Drawbacks are weaknesses for characters to overcome. They’re the flip side of a character’s skills, feats, and FX. Drawbacks serve two main purposes. First, they provide characters with additional depth and a degree of vulnerability, which can be important for character able to move mountains or catch bullets. Second, drawbacks give you additional character points during character creation to spend on improving your character’s traits. The maximum number of points you can get from drawbacks is generally equal to the campaign’s power level, as set by the GM.
A drawback’s character point value is based on two things: its frequency (how often the drawback affects your character) and its intensity (how seriously the drawback affects your character). The more frequent and intense the drawback, the more points it’s worth. Drawbacks generally range in value from 1 character point for something that comes up rarely and has little effect to 5 character points for a drawback that comes up all the time and seriously weakens the character.
- Frequency: Drawbacks have three levels of frequency: uncommon, common, and very common. Uncommon drawbacks show up about a quarter of the time, every four adventures or so. Common drawbacks show up about half the time, and very common drawbacks show up three-quarters of the time or more. Each level has a frequency check associated with it, which is a simple d20 roll with no modifiers against a DC (15, 10, or 5). A GM who wants to randomly check a drawback makes a frequency check to see if it shows up in the adventure. Otherwise, the GM can simply choose to bring a drawback into play based on its frequency. Note that frequency represents how often the drawback comes up during the game, not necessarily how common it is in the campaign setting. Even if holy relics are extraordinarily rare in the setting, if they show up every other adventure, they’re still common in frequency.
- Intensity: The intensity of a drawback measures how much impact it has on the character. There are three levels of intensity: minor, moderate, and major. Minor drawbacks have a slight impact or are not difficult to overcome. Moderate drawbacks impose some limits, but can be overcome about half of the time. Major drawbacks impose serious limits and are quite difficult to overcome.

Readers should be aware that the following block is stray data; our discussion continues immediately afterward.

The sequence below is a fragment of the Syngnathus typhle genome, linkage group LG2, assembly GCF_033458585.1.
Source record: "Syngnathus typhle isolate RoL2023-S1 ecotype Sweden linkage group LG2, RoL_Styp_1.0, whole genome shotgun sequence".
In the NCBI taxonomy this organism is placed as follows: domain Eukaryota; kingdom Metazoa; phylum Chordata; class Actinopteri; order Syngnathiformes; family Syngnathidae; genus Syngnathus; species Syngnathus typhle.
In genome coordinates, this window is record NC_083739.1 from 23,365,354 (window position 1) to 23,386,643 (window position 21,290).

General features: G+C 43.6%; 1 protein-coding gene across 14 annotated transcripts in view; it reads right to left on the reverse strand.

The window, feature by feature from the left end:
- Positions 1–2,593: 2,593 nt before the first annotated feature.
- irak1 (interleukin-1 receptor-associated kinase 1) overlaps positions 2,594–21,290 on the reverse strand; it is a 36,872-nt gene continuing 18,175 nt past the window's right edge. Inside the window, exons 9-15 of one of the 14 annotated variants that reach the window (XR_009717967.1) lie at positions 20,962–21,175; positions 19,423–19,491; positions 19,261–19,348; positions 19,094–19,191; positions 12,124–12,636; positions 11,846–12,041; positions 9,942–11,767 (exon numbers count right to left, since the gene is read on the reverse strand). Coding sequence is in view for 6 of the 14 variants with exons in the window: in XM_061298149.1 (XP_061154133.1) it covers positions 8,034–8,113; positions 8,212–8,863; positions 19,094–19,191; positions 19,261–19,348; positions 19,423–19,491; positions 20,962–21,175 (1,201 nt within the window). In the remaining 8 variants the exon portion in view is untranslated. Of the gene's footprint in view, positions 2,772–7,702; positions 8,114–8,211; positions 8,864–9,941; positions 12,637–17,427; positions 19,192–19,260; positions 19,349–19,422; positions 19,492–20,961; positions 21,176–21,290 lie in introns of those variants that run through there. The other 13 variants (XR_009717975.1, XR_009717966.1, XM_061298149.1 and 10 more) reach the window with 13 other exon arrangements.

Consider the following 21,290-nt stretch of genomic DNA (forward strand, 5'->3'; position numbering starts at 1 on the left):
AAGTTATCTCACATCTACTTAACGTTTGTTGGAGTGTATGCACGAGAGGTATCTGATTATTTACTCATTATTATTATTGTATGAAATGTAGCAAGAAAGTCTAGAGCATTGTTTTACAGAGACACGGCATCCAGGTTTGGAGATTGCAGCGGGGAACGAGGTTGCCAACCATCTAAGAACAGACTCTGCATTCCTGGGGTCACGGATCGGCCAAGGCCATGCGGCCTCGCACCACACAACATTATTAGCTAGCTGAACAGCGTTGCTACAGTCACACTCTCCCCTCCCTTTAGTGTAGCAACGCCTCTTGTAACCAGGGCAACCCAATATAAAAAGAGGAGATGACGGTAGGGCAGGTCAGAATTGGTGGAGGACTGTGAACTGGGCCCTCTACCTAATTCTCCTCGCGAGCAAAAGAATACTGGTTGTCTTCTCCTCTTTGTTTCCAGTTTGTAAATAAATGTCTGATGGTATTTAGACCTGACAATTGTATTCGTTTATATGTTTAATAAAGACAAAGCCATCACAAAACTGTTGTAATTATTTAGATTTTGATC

|Value||Frequency: How Often Does The Drawback Come Up?|
|+0||Uncommon (every few adventures. DC 15)|
|+1||Common (every other adventure, DC 10)|
|+2||Very Common (once per adventure, DC 5)|
|Value||Intensity: How Seriously Does The Drawback Affect You?|
|+1||Minor: DC 5 to overcome, less capable than the character, or slight limitation.|
|+2||Moderate: DC 10 to overcome, as capable as character, or modest limitation|
|+3||Major: DC 15 to overcome, more capable than the character, or major limitation|
Some drawbacks are FX Drawbacks, meaning they apply to a particular FX rather than necessarily to the character. You can think of FX drawbacks as the reverse of FX Feats: minor limits on the FX. An FX can have a total value in drawbacks equal to 1 point less than its total cost (so the FX must cost at least 1 character point, regardless of how many drawbacks it has).
Fitting Drawbacks to the CampaignEdit
Although suggested values are given for various drawbacks in the following sections, the value of any drawback is based largely on its effect. So drawback values can vary from one campaign to another. For example a common Vulnerability in one setting may be uncommon in another and non-existent in a third (making it worthless as a drawback). The Gamemaster must judge the frequency and intensity—and therefore value—of each drawback based on the context of the character and the campaign as a whole.
One important guideline for Gamemasters is to ensure that drawbacks actually limit or hinder characters in some way. A drawback that doesn't do so isn't really a drawback at all and isn't worth any points. Beware of players trying to create such drawbacks to give their characters the most points for the least actual limitation. If need be, you can disallow certain drawbacks entirely, if they are unsuited to the campaign.
Players can remove a drawback from a character by paying earned character points equal to the drawback’s value. The GM should also arrange for suitable events in the story to eliminate the drawback. So a disabled character might be healed in some way, a novice learns to better control her abilities (eliminating the Full Power drawback), a special treatment eliminates the character's Weakness, and so forth.